Sign up for our free newsletter
Free D.C. news, delivered to your inbox daily.
Tony Kornheiser’s acting like a bad guy with a dark heart again. Earlier this week, he went after Mike Wise on Dan Snyder’s sportstalker, WTEM, spending much of his show ranting about a week-old column from Wise for no obvious reason. Kornheiser mocked Wise for wondering if the Redskins would win another game this season before the Denver game. Kornheiser behaved as if Wise had called Dewey over Truman. There was nothing funny about Kornheiser’s rants. (The Great Dan Steinberg Steinographs the unfunny hate here.)
Kornheiser, of course, really didn’t give a rip about Wise’s column. He just wanted to rip Wise.
Full disclosure: I think Kornheiser’s a bad guy with a dark heart.
‘Course, I only met him once, for about 10 minutes about 10 years ago at a Washington Post holiday party. It’s one of my favorite party stories, right up there with having Alan Greenspan wonder if he’d shown up at the wrong event after encountering me and my thrift-store wardrobe at a book party, and getting attacked by Buddy Holly’s shop teacher during a night out in Lubbock.
Tell the Kornheiser-and-me one again? Sure!
Kornheiser had gotten a Post editor who now makes appearances on his radio show to invite me to the party, so he could attack me for something I’d written that he didn’t like. When I arrived he cornered me and pulled an old column of mine out of his coat pocket that he’d been carrying around for a while and waved it in the air while yelling that I’d “never write for a real newspaper.” I could tell from the way his co-workers acted after he finished yelling that they’d seen his bizarre act before.
And not long after that party Kornheiser got me fired from a $75-a-week freelance job with the Washington Post’s sports section because of something else I wrote for Washington City Paper.
Kornheiser got me canned for writing about a February 1981 story he wrote for the Style section of the Washington Post called “Ken Beatrice: Facts and Fears on the Airwaves.”
Beatrice was a beloved oddball back then, with a popular nightly sportstalk radio show. Kornheiser was much newer to D.C. than Mike Wise is now, and, to use the angle Kornheiser used during his rants against Wise, didn’t understand what Beatrice meant to this town.
But Kornheiser had learned that Beatrice had fibbed about his college football career, and that Beatrice’s PhD was from an unaccredited university, and used those tidbits to write 4,000 of the meanest words to ever appear in the Post. Beatrice weighed less then Karen Carpenter, and on good days looked more frail than the average intensive care ward patient, yet Kornheiser spent much of the story reveling in how much distress he caused Beatrice during “at least eight hours” of interviews. Even if he’d never gotten weird on me at a holiday party or gotten me fired, his Beatrice story was enough by itself to leave me believing Kornheiser’s a bad guy with a dark heart.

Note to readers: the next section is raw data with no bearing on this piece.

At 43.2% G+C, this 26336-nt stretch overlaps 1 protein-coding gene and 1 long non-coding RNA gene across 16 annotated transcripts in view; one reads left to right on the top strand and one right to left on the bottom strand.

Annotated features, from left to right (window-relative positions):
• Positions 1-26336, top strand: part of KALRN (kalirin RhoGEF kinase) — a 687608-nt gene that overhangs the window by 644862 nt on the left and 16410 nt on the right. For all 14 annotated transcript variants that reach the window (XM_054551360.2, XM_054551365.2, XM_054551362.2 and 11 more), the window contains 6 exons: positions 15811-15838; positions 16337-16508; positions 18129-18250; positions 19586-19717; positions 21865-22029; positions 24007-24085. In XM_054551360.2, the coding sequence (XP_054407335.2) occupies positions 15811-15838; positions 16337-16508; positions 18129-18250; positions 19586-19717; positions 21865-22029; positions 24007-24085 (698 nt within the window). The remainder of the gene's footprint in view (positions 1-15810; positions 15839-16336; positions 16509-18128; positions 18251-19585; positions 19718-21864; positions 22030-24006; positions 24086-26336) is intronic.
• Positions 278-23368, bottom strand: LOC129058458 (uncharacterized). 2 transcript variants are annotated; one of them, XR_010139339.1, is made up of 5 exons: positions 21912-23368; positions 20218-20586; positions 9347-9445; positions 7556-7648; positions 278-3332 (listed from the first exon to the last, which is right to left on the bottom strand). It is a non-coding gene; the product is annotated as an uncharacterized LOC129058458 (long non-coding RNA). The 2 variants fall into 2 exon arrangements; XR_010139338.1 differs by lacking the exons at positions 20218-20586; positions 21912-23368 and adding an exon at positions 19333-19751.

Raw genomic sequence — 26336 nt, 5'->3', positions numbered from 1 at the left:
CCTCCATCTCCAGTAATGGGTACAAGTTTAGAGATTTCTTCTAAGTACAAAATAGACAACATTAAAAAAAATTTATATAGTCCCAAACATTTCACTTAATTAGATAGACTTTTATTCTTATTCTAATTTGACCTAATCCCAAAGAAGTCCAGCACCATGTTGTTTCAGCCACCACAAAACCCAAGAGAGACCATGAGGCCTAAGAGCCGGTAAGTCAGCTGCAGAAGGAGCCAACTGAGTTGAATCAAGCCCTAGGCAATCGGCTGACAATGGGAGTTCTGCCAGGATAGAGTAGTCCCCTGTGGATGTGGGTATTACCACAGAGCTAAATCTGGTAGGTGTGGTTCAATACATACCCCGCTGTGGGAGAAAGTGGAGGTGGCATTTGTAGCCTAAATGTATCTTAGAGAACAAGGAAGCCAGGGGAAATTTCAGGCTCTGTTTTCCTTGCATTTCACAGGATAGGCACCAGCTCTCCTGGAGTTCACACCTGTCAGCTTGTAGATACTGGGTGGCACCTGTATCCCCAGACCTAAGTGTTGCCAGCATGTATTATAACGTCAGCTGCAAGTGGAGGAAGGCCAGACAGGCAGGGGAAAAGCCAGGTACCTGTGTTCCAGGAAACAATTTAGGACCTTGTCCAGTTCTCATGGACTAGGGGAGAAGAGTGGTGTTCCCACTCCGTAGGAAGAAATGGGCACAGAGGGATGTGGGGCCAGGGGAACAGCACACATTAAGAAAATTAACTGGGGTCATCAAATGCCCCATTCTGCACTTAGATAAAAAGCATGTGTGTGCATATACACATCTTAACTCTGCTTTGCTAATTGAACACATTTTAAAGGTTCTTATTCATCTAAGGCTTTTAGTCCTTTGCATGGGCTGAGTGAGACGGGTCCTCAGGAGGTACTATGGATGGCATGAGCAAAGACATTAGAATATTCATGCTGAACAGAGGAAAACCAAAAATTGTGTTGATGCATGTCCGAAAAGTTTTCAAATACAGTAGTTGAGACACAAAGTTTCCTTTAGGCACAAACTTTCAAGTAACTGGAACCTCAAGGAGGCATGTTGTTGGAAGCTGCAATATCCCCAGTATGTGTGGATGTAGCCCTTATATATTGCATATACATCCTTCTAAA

One passage of Kornheiser’s piece:
[Beatrice] was not looking well.
Pale. So pale and waxy that he could have been on exhibit at Madame Tussaud’s.
And gaunt, like he hadn’t eaten in weeks.
Nervously, he wiped his right hand hard across his forehead and through his dark hair, matting it. There were white flecks at the corners of his mouth. When he went to light his pipe his hands trembled. He took in great gulps of air. It seemed like he was drowning.
In fact, he seemed terrified.
About the prospect of this story.
Kornheiser was trying to hurt Beatrice, and he succeeded. Beatrice had a nervous breakdown after Kornheiser’s story ran and had to leave the airwaves for a while to convalesce.
Listeners begged Beatrice to come back to his radio show, and he eventually did.
Despite knowing he’d caused Beatrice physical harm, Kornheiser never backed off Beatrice. When Kornheiser got a show of his own on WTEM a decade later, he used it to continue to bully Beatrice.
I listened to Kornheiser’s radio show on Monday, and he sounded pretty frail himself. He sure seemed hurt while talking about Jon Gruden, his replacement on “Monday Night Football,” being re-signed to a long ESPN contract, the deal Kornheiser was never offered. So he tried to work out his wounds by going after Mike Wise, who he’s been saying mean, unfunny things about for years. Just like he did Beatrice back in the day. But now Kornheiser sounds too weak to even be a good bully anymore. He just comes off as sad.
Back to me: Over the years, because of his multi-media successes, I’ve probably been asked more about getting fired because of Tony Kornheiser than about anything I’ve ever written.
So I don’t like seeing him falling like this. Pretty soon nobody’s going to want me to retell the story of me and Tony Kornheiser.
Oh, well. The one about me and Buddy Holly’s shop teacher’s more fun, anyway.